“Many times disabilities aren’t easily seen or noticed by people you work with everyday,” she said. “I was officially diagnosed with narcolepsy, a rare sleeping disorder, about a year and a half ago. I’m unable to regulate my sleeping patterns aka I fall asleep at the most inopportune times. At first the hardest part was coping with the fact I couldn’t live up to society’s expectations. I’d fall asleep before deadlines, classes and while working. In about 6 months I went from very involved, successful student to a part-time struggling-to-stay-in-school student. Once I got past the importance of grades, I had to accept I couldn’t do everything I wanted to be able to do for myself. That was by far the hardest.”

Gabrielle and I both used to be editors at our student newspaper, which takes a lot out of you, so hats off to her – and hats off to me, too. Because I’m a firm believer in exercising self-love.

“While any disability is difficult, you do grow as a person,” Gabrielle said. “Randomly sleeping about 12-14 hours a day makes you make the most of the time you are awake. I focus on doing what I love, and only what I love. I have re-evaluated what I truly consider important in life and have ultimately slowed down to enjoy the simpler things.”

This is evident in Gabrielle’s blog, Profoundly Simple. I check it every day for new posts and information. Gabrielle started the blog in an effort to live more simply since, like she said, making the most of the time you’re awake (or, in my case, not in pain) and enjoying every second of that time becomes so important. Learning to focus my time and effort has been a invaluable skill for me. Holly009 Holly013

Bloggers Ali Stigler and Marisa Whitaker (you can find their blogs here and here) wrote about the life lessons that come with depression and anxiety.

“[Sometimes] you just don’t want to go out and would rather lay in bed trying to figure out who you really are,” said Marisa on her anxiety, depression and ADD.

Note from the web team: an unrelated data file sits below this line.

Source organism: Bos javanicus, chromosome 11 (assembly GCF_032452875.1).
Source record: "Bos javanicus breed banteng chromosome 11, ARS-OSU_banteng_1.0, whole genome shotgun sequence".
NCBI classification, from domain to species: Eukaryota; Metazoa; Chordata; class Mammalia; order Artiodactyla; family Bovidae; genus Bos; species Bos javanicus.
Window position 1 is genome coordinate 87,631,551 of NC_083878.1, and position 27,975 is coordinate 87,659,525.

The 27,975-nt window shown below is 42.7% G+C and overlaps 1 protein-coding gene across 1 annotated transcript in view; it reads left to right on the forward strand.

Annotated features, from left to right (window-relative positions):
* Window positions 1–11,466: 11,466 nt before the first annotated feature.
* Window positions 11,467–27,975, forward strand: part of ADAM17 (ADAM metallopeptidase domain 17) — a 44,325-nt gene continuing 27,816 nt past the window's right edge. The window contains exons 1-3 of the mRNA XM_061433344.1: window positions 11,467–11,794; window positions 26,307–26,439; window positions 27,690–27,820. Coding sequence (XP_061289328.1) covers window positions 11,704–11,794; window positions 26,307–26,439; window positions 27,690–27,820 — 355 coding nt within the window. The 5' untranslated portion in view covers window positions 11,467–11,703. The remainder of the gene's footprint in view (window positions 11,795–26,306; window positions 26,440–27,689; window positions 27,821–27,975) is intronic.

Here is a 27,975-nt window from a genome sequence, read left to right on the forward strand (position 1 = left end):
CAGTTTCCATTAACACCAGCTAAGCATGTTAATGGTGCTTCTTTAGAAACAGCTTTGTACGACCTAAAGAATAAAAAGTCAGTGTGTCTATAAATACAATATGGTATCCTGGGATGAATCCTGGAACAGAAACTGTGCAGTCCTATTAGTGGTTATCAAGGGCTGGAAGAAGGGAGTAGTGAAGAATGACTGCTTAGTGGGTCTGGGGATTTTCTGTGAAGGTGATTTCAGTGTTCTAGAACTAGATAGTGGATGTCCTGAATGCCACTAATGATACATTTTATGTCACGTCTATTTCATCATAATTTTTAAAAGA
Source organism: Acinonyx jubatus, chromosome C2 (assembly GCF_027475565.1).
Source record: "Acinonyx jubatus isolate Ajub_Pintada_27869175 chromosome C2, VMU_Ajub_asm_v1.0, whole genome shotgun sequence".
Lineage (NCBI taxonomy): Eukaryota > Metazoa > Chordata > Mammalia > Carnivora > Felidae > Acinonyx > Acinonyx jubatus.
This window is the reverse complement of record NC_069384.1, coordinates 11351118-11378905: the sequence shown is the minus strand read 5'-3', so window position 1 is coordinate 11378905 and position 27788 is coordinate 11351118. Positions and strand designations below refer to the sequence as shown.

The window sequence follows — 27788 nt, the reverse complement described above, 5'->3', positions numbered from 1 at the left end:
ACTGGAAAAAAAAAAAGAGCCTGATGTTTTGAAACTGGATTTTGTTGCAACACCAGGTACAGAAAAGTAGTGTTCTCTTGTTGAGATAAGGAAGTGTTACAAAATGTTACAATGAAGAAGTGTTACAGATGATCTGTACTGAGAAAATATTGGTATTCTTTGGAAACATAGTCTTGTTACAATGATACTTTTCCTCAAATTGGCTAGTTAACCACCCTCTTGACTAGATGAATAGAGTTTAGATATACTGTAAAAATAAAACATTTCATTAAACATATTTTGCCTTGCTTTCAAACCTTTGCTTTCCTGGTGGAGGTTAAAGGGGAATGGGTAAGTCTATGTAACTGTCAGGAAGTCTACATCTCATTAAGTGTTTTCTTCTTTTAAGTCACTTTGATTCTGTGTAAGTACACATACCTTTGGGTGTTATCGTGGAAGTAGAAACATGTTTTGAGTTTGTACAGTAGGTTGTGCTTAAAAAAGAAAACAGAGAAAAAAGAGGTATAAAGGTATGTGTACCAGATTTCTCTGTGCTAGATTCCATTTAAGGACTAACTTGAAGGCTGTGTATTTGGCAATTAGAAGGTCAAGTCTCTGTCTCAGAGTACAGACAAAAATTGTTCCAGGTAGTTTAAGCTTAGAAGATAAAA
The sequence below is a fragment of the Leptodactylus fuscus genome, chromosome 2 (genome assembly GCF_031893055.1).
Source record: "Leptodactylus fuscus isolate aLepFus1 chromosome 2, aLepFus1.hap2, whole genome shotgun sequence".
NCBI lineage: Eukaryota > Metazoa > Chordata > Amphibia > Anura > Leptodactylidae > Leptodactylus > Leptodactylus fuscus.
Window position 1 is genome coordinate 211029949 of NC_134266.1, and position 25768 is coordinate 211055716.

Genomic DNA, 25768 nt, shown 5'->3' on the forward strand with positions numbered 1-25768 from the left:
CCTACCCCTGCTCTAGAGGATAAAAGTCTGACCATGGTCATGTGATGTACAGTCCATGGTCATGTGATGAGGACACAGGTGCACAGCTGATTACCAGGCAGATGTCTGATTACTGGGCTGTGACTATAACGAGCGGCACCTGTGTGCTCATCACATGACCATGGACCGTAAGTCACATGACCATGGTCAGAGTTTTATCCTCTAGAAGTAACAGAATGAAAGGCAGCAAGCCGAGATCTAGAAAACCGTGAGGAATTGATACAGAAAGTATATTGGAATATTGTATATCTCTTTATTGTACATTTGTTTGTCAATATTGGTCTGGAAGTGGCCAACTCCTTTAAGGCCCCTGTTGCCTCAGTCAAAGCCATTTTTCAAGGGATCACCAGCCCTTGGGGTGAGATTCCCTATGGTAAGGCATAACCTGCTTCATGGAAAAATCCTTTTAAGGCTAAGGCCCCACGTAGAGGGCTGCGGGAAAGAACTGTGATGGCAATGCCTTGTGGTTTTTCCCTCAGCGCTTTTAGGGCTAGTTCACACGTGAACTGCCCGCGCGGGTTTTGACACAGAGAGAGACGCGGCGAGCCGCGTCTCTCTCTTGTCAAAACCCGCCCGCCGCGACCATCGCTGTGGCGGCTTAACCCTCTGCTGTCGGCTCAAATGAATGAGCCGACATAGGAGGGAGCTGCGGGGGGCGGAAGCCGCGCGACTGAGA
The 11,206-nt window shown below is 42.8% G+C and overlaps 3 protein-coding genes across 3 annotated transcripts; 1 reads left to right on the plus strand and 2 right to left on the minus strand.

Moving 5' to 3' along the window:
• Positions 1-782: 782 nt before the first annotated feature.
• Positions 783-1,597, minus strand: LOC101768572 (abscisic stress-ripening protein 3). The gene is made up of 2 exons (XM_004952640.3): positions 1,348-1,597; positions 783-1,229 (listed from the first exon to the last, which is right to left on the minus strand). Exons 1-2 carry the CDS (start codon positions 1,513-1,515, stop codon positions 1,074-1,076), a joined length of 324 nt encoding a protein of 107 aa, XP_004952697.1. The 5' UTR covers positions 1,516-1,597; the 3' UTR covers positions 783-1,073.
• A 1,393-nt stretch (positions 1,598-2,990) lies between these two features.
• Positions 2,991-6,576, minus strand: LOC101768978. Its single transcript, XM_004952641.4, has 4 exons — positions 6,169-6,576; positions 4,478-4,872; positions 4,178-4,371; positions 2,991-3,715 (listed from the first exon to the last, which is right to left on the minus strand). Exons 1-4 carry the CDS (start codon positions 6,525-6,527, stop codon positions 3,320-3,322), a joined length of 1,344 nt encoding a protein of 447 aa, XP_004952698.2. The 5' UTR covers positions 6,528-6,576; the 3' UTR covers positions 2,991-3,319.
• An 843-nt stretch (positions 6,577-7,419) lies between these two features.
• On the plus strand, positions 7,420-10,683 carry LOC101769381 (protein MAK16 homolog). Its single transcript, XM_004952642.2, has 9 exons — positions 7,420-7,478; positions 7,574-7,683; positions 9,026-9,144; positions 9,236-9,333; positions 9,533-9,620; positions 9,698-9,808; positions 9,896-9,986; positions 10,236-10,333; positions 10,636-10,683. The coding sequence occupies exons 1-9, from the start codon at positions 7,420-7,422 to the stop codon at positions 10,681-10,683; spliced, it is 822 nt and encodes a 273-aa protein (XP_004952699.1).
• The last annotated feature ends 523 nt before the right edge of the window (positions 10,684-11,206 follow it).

Marisa brings up a great point. Life with a disability – and rough patches in life in general – really does make you figure out who you are very quickly. Any rough patch tests your emotional and mental strength, but I’ve found that you really find out who you are, what you want and what you stand for when you deal with those rough patches every day, especially at a young age. I really related to Ali’s story; her life has also been touched by disability.

“My mom, like many others, has suffered from depression for about seven years now,” she said. “It isn’t visible all of the time, but sometime you can just tell when she’s upset. She’s on medication to regulate it, but when you can tell she’s having a rough day and not feeling it, it’s hard to figure out what to say to make it better. Because there really isn’t anything I can do to make her feel better. I just try to get her out of the house and take her to lunch or go thrifting (one of our favorite activities). I know those kinds of things make her happy, even if it’s only for a certain amount of time.”

Having a loved one suffer from a chronic illness, disability, or disease while you’re young – or at any age, I’m sure — causes you to grow up fast, as does having a parent or loved one who is ill. Being a caretaker at age 18 and on (I’m an only child) while coping with my own chronic illness made me grow up – or attempt to grow up, whatever “growing up means” – really fast. It made me put my priorities in check. While I didn’t get to party or be a typical reckless teenage girl, I am thankful for the life lessons helping my parents battle cancer taught me. In fact, I’m thankful for all my rough patches thus far in life. They’ve made me who I am and have strengthened my heart.